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    Posted Tue, Jan 1, 8:10 a.m. Inappropriate

    What kind of "wars" does this refer to:

    The big county issue will be trying to get more funding for Metro, reigniting the Metro-Sound Transit wars in Olympia. ?

    McGinn and Constantine already have said they want the state legislature to give them new motor vehicle fuel taxes and car tab taxes to impose by the city and county this session:


    They (or their successors) plan on going back to Olympia to seek the same kinds of taxes for Sound Transit in the 2014 session.

    They want new taxes for Metro AND Sound Transit. That's not a "war", it's a dance.


    Posted Tue, Jan 1, 11:01 a.m. Inappropriate

    Here are my Predictions for 2013


    Mr Baker

    Posted Tue, Jan 1, 2:32 p.m. Inappropriate

    " enhancing tourism with such things as the new Arena, " I suppose it is, by now, established wisdom that visiting sports teams and entourage do enhance "tourism" in Seattle. Who could argue? lots of high income people traveling around the country stopping in our city periodically. Our high income people travel to other cities and spend money in opponents cities, kind of a Tourism 101; we exchange dollars, buy some fuel and hotel rooms. Tickets, drinks and gas get consumed. Why does this not encourage me? Mr. Brewster does not, of course imply that this is great, fine productive economic activity, just that it is, in a loose definition, economic activity,,, even of the hole-digging, hole-filling variety that probably will generate some tax revenue. Meh.


    Posted Tue, Jan 1, 4:35 p.m. Inappropriate

    Brewster's problem is that his guy Peter Steinbrueck would prefer the arena go to the east side where people from other lands would travel to and spend their money.

    Spending that money in Seattle vs Bellevue is something Peter will get to explain over the next several months. I'm sure the folks that run businesses the depend on tourism and "night life" activity will be interested in his explanation, he will need one.

    Steinbrueck's argument for an Eastside facility during a meeting with King County Council on Tuesday was supplemented by census data. "Sixty percent of the fans are from the Eastside. Most of the growth in [King] County is on the Eastside, far less in Seattle. Most of the traffic will be east-west coming to this new facility. Does it really make sense that it's located in Seattle?" he asked.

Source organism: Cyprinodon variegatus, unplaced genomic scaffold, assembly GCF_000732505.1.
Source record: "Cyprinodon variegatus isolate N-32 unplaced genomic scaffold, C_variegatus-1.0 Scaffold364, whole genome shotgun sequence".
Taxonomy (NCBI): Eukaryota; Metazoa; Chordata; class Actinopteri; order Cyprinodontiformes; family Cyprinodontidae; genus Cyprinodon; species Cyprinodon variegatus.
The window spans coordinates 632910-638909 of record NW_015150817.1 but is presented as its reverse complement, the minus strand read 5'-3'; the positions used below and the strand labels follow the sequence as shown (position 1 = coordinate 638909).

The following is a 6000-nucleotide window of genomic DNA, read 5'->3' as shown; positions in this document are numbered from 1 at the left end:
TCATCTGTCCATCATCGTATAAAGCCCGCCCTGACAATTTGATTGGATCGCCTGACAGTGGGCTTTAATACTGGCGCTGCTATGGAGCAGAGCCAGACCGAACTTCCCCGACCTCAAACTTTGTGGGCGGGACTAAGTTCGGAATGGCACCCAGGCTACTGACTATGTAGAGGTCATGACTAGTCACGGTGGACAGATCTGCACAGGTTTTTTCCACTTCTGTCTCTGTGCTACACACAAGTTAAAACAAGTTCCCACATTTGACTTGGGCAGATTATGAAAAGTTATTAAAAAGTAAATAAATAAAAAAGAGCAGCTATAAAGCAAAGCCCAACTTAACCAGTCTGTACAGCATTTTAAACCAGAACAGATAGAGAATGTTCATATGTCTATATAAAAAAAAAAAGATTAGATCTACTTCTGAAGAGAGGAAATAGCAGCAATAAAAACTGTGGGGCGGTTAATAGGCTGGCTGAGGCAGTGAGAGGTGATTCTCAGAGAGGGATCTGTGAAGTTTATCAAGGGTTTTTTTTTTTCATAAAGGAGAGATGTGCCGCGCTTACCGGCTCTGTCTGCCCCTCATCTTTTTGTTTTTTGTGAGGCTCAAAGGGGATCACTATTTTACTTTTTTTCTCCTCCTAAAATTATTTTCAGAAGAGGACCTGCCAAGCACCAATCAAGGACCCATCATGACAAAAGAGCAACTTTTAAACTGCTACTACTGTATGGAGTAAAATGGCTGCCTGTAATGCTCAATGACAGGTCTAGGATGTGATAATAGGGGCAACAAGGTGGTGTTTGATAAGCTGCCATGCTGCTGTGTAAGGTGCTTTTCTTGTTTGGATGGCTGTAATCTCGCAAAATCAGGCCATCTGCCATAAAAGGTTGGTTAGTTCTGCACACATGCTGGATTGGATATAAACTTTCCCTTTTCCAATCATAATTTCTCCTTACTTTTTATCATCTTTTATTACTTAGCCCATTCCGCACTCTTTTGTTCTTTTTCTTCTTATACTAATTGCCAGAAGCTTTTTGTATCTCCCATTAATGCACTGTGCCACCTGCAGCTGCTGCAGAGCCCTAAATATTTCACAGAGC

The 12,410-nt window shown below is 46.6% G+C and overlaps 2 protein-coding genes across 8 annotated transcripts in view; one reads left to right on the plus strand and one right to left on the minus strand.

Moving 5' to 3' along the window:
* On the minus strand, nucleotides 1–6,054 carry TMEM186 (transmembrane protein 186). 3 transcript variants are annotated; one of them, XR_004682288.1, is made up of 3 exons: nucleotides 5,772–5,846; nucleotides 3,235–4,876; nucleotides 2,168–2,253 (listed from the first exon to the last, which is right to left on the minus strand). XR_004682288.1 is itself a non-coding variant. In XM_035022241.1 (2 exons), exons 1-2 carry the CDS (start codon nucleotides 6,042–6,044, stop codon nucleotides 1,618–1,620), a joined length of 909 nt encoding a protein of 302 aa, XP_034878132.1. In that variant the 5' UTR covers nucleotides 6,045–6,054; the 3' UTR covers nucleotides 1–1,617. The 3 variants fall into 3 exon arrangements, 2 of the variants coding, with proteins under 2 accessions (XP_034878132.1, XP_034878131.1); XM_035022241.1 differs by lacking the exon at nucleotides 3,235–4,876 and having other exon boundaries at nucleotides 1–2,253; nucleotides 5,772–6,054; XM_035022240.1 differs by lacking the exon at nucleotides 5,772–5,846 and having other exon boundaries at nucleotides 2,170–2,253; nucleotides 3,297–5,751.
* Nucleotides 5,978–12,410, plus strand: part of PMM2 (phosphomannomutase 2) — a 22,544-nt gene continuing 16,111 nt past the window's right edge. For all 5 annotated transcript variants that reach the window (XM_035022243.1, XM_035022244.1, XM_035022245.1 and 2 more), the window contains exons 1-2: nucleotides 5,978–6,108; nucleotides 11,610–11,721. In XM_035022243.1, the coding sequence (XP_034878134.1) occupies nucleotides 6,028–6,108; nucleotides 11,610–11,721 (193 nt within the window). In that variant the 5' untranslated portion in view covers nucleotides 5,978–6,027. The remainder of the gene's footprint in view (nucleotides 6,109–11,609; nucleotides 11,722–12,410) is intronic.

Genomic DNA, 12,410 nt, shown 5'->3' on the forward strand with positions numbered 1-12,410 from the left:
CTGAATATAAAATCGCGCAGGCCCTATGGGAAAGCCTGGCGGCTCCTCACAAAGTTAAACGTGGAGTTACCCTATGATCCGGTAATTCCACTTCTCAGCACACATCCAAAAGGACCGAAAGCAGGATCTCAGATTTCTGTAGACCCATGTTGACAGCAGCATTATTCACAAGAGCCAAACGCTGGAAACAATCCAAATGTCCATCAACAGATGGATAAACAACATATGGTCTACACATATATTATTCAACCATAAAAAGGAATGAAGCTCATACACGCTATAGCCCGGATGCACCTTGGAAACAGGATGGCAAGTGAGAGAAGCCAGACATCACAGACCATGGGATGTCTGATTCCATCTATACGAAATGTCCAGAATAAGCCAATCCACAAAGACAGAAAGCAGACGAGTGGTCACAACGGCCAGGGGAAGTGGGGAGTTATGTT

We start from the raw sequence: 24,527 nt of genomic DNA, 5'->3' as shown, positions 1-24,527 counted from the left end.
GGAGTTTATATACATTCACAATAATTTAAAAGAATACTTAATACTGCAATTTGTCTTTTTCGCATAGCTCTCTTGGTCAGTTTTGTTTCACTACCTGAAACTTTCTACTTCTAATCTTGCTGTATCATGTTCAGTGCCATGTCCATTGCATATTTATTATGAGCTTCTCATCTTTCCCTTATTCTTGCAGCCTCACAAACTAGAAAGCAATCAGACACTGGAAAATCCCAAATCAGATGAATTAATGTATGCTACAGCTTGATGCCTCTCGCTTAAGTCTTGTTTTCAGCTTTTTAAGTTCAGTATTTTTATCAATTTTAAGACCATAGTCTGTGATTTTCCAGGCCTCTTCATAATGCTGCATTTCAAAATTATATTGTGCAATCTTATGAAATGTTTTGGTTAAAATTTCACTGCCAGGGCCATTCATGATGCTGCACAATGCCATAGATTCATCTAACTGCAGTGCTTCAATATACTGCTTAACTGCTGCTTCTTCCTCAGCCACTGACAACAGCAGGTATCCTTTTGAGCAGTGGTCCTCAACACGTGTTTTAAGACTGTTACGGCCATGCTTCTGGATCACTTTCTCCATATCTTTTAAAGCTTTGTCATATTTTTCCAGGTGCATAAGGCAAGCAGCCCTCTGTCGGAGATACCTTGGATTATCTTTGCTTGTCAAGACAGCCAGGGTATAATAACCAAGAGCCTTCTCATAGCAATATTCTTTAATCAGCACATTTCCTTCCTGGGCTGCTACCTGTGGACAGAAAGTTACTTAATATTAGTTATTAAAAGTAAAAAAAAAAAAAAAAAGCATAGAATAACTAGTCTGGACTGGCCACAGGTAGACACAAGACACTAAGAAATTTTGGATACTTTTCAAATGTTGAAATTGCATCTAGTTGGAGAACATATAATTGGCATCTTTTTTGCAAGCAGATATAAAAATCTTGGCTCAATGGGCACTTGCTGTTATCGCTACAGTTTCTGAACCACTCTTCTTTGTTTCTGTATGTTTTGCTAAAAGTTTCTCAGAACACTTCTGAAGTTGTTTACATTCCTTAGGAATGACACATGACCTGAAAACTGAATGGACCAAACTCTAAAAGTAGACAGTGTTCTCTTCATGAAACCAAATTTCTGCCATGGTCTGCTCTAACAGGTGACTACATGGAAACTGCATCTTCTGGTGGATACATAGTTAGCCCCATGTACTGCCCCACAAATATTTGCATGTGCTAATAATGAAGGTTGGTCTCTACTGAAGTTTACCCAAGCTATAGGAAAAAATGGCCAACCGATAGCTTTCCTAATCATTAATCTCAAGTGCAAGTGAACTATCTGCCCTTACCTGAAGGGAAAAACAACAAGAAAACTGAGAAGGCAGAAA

He opposes people traveling from the east side into Seattle to spend their money. Kind of a strange thing to advocate for if you want to be the mayor of Seattle.
    It's public testimony from Peter that he prefers development in Bellevue.

    Mr Baker

    Posted Thu, Jan 3, 5:19 p.m. Inappropriate

    I'm all for a new mayor with a regional vision, not one that stops at the Seattle City Limits. There's nothing wrong with putting facilities like a basketball arena in that part of the region where most of the fans come from.

    Posted Tue, Jan 1, 5:30 p.m. Inappropriate

    Other predictions of note:




    More kick the can, or is the seminal year closing in on us?


    Posted Wed, Jan 2, 11:10 a.m. Inappropriate

    David- I have no idea what Jay will, or won't do. But one thing you can count on: NO Democrat will challenge a sitting Governor. No Republican 'moderate' can or will beat him. Dixie is the only exception since 1950. Give up your dream of a 'third' force in Washington politics, at least in the Governors race. It's a 'pipe' dream: as in, what have you been smoking?

    Ross Kane
    Warm Beach


    Posted Fri, Jan 4, 2:39 p.m. Inappropriate

    Any thoughts on who will be appointed to fill Bob Ferguson's seat on the King County Council? He or she will of course have to run again this summer, and, if successful in the primary, this fall.

    Posted Fri, Jan 4, 4:26 p.m. Inappropriate

    Good question. The D's had Aaron Reardon on the bench as future gubernatorial-candidate material, but that tawdry business with the weightlifter tarnished his brand. They might be looking to put someone on the KCC they think can be groomed for statewide office (AG or governor).